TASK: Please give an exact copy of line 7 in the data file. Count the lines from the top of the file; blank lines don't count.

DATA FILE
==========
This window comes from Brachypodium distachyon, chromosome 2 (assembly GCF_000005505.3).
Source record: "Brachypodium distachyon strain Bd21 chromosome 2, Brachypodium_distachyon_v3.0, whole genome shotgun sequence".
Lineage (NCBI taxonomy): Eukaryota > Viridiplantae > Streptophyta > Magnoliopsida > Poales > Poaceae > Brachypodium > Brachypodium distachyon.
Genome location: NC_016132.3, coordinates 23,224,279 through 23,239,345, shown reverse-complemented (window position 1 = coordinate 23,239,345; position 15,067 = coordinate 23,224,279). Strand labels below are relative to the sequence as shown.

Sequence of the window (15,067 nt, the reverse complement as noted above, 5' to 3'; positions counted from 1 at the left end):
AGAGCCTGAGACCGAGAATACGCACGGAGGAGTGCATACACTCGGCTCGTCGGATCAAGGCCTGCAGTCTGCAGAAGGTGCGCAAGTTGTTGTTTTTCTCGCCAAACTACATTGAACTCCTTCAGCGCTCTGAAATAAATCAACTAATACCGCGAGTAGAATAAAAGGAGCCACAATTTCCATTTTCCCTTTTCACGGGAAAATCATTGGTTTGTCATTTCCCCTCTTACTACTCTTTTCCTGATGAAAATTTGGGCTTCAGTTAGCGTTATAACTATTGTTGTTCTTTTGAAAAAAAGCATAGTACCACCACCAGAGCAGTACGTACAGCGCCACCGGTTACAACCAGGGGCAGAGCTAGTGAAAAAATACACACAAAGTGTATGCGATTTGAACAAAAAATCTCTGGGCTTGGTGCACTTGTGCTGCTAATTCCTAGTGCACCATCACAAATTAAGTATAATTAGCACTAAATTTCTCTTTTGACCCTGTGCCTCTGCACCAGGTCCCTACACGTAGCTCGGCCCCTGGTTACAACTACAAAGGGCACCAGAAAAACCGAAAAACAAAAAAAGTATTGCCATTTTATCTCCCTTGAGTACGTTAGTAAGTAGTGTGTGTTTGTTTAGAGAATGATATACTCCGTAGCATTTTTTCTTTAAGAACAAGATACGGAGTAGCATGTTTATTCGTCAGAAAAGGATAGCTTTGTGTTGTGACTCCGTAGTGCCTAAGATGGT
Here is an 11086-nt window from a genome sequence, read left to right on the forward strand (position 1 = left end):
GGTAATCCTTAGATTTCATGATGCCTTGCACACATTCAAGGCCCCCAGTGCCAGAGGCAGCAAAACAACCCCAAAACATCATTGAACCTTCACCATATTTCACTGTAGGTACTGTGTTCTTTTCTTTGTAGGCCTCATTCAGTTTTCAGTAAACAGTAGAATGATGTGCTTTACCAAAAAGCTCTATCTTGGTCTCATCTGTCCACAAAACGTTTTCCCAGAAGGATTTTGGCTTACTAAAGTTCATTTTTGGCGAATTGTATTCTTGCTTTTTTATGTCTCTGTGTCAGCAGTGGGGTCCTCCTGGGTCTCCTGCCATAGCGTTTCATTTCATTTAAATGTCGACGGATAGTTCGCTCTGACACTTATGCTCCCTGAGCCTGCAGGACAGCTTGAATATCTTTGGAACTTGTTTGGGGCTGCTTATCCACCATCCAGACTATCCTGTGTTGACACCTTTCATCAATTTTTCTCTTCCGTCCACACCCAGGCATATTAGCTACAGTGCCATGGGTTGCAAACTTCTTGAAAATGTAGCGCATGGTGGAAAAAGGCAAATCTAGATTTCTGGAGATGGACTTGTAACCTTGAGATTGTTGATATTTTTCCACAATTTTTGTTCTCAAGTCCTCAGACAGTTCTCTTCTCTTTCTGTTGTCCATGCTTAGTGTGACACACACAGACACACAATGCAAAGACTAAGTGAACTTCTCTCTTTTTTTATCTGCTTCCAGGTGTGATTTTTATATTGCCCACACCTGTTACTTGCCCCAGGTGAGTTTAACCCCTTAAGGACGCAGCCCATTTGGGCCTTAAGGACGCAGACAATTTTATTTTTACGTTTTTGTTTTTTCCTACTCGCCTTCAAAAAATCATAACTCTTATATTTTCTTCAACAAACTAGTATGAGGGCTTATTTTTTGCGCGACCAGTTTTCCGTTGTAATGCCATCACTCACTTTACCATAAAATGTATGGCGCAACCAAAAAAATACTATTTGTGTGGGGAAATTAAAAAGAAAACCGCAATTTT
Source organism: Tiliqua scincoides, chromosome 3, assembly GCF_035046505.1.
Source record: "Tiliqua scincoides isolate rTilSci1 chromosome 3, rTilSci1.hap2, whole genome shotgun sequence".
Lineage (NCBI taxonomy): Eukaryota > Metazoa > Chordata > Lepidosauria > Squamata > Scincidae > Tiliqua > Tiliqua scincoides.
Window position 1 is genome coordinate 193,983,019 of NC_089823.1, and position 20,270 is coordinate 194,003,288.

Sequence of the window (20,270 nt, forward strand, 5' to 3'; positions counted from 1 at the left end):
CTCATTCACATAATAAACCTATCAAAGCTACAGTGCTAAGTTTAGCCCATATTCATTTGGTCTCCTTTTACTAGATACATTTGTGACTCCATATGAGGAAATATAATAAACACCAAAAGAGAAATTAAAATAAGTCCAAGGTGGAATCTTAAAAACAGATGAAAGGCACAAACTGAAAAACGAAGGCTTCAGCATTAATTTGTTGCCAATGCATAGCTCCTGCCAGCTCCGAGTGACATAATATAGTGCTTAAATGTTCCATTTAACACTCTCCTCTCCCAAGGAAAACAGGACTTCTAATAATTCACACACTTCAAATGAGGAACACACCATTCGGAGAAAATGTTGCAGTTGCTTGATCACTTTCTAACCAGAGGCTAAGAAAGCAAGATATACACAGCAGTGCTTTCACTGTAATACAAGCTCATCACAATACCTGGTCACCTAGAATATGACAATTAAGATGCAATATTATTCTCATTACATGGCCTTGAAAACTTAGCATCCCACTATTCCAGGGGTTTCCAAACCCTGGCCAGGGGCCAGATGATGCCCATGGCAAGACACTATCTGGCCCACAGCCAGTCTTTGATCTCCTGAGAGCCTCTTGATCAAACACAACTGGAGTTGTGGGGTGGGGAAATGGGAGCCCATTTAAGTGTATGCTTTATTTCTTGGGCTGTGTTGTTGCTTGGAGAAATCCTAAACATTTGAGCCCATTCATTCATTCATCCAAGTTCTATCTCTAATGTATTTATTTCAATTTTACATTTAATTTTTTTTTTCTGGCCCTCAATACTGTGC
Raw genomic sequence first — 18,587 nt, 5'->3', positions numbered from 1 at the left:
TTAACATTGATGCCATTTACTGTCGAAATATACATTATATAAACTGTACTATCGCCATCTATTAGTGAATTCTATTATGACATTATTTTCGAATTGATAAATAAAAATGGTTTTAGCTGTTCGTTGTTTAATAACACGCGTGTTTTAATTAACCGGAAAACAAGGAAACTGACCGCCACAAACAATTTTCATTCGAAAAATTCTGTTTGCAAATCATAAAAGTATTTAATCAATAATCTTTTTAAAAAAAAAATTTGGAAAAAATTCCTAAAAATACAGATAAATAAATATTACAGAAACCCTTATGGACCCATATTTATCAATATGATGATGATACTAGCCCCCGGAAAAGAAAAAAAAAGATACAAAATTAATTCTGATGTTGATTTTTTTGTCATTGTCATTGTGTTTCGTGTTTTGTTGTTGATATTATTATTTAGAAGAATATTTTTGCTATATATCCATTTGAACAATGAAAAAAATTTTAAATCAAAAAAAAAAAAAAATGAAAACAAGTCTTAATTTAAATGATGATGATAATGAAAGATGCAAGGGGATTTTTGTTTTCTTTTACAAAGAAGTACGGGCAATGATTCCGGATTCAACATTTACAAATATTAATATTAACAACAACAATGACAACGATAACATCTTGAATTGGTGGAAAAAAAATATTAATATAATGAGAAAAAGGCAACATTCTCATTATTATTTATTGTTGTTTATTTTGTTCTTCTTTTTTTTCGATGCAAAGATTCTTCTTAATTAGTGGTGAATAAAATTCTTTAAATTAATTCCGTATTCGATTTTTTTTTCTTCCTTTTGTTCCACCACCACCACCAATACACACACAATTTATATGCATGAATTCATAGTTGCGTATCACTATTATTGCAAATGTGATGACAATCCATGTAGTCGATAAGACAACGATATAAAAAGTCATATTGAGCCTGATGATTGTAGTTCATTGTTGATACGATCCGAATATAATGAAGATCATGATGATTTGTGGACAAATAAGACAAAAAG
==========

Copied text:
Here is an 11086-nt window from a genome sequence, read left to right on the forward strand (position 1 = left end):